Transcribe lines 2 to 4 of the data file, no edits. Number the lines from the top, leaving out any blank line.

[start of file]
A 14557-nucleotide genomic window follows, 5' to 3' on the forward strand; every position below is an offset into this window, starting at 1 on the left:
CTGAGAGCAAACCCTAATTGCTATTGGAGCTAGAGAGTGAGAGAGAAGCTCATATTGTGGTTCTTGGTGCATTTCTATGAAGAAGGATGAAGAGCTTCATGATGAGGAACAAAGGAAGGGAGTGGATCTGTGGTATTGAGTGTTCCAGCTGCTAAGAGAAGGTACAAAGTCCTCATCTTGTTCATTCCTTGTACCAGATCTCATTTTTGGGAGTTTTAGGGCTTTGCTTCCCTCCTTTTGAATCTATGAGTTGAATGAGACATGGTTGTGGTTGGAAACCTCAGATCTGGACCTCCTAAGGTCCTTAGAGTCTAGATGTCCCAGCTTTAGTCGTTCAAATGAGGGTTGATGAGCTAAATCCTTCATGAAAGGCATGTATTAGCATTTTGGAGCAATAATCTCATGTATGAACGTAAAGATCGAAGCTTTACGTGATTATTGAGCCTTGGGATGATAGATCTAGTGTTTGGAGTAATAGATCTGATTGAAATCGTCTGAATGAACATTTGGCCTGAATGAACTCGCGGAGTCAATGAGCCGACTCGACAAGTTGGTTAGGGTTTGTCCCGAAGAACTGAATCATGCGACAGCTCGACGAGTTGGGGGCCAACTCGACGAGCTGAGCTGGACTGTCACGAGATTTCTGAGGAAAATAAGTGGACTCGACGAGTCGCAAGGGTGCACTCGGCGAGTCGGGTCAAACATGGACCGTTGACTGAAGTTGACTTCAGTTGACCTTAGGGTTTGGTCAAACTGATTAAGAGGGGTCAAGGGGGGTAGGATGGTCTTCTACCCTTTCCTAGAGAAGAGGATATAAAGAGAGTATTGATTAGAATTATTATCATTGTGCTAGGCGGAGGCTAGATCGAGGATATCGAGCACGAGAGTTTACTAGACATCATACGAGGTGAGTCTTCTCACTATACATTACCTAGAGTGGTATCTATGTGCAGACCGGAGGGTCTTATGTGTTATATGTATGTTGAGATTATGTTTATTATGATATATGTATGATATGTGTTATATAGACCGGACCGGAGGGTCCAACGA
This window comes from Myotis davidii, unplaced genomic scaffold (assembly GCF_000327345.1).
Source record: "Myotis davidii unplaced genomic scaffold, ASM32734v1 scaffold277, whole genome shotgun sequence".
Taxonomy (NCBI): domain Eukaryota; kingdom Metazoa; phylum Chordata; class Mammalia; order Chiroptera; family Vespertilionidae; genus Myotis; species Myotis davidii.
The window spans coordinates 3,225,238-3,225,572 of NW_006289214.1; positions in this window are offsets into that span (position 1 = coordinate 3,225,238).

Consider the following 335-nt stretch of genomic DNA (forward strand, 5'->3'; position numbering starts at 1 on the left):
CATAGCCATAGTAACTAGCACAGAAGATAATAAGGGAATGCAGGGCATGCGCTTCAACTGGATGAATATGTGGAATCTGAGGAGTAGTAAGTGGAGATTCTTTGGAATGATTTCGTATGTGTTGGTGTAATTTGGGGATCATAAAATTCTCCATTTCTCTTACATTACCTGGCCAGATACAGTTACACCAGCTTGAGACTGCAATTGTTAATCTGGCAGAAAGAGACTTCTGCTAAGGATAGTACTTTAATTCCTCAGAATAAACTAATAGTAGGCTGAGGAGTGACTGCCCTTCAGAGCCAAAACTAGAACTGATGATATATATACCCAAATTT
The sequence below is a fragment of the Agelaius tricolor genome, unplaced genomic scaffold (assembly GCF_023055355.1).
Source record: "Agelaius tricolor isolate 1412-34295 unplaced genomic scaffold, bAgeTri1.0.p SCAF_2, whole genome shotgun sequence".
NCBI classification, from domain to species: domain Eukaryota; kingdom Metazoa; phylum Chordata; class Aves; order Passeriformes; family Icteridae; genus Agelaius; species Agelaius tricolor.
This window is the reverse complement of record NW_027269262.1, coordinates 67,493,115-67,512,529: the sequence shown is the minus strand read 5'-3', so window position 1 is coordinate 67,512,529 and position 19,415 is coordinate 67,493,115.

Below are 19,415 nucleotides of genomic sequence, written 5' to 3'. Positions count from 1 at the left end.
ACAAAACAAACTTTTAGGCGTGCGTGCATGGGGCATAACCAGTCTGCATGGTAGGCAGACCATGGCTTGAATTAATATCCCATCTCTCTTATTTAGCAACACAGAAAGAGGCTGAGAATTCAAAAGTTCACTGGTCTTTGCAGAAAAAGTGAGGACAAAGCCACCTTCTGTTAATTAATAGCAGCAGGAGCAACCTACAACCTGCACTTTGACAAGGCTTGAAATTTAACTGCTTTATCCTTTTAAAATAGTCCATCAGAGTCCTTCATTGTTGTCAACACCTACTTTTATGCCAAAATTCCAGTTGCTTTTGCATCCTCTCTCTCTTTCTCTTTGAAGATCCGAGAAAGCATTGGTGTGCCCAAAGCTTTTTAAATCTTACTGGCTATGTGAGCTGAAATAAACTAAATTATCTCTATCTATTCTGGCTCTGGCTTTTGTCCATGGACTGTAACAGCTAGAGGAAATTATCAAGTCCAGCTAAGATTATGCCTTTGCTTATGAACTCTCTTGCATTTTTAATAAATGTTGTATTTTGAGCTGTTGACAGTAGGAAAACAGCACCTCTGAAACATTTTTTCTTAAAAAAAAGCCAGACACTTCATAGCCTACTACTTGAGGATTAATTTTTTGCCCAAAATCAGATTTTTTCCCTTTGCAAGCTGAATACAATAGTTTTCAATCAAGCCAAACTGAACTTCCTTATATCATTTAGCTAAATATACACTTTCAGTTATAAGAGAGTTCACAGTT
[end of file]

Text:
CTGAGAGCAAACCCTAATTGCTATTGGAGCTAGAGAGTGAGAGAGAAGCTCATATTGTGGTTCTTGGTGCATTTCTATGAAGAAGGATGAAGAGCTTCATGATGAGGAACAAAGGAAGGGAGTGGATCTGTGGTATTGAGTGTTCCAGCTGCTAAGAGAAGGTACAAAGTCCTCATCTTGTTCATTCCTTGTACCAGATCTCATTTTTGGGAGTTTTAGGGCTTTGCTTCCCTCCTTTTGAATCTATGAGTTGAATGAGACATGGTTGTGGTTGGAAACCTCAGATCTGGACCTCCTAAGGTCCTTAGAGTCTAGATGTCCCAGCTTTAGTCGTTCAAATGAGGGTTGATGAGCTAAATCCTTCATGAAAGGCATGTATTAGCATTTTGGAGCAATAATCTCATGTATGAACGTAAAGATCGAAGCTTTACGTGATTATTGAGCCTTGGGATGATAGATCTAGTGTTTGGAGTAATAGATCTGATTGAAATCGTCTGAATGAACATTTGGCCTGAATGAACTCGCGGAGTCAATGAGCCGACTCGACAAGTTGGTTAGGGTTTGTCCCGAAGAACTGAATCATGCGACAGCTCGACGAGTTGGGGGCCAACTCGACGAGCTGAGCTGGACTGTCACGAGATTTCTGAGGAAAATAAGTGGACTCGACGAGTCGCAAGGGTGCACTCGGCGAGTCGGGTCAAACATGGACCGTTGACTGAAGTTGACTTCAGTTGACCTTAGGGTTTGGTCAAACTGATTAAGAGGGGTCAAGGGGGGTAGGATGGTCTTCTACCCTTTCCTAGAGAAGAGGATATAAAGAGAGTATTGATTAGAATTATTATCATTGTGCTAGGCGGAGGCTAGATCGAGGATATCGAGCACGAGAGTTTACTAGACATCATACGAGGTGAGTCTTCTCACTATACATTACCTAGAGTGGTATCTATGTGCAGACCGGAGGGTCTTATGTGTTATATGTATGTTGAGATTATGTTTATTATGATATATGTATGATATGTGTTATATAGACCGGACCGGAGGGTCCAACGA
This window comes from Myotis davidii, unplaced genomic scaffold (assembly GCF_000327345.1).
Source record: "Myotis davidii unplaced genomic scaffold, ASM32734v1 scaffold277, whole genome shotgun sequence".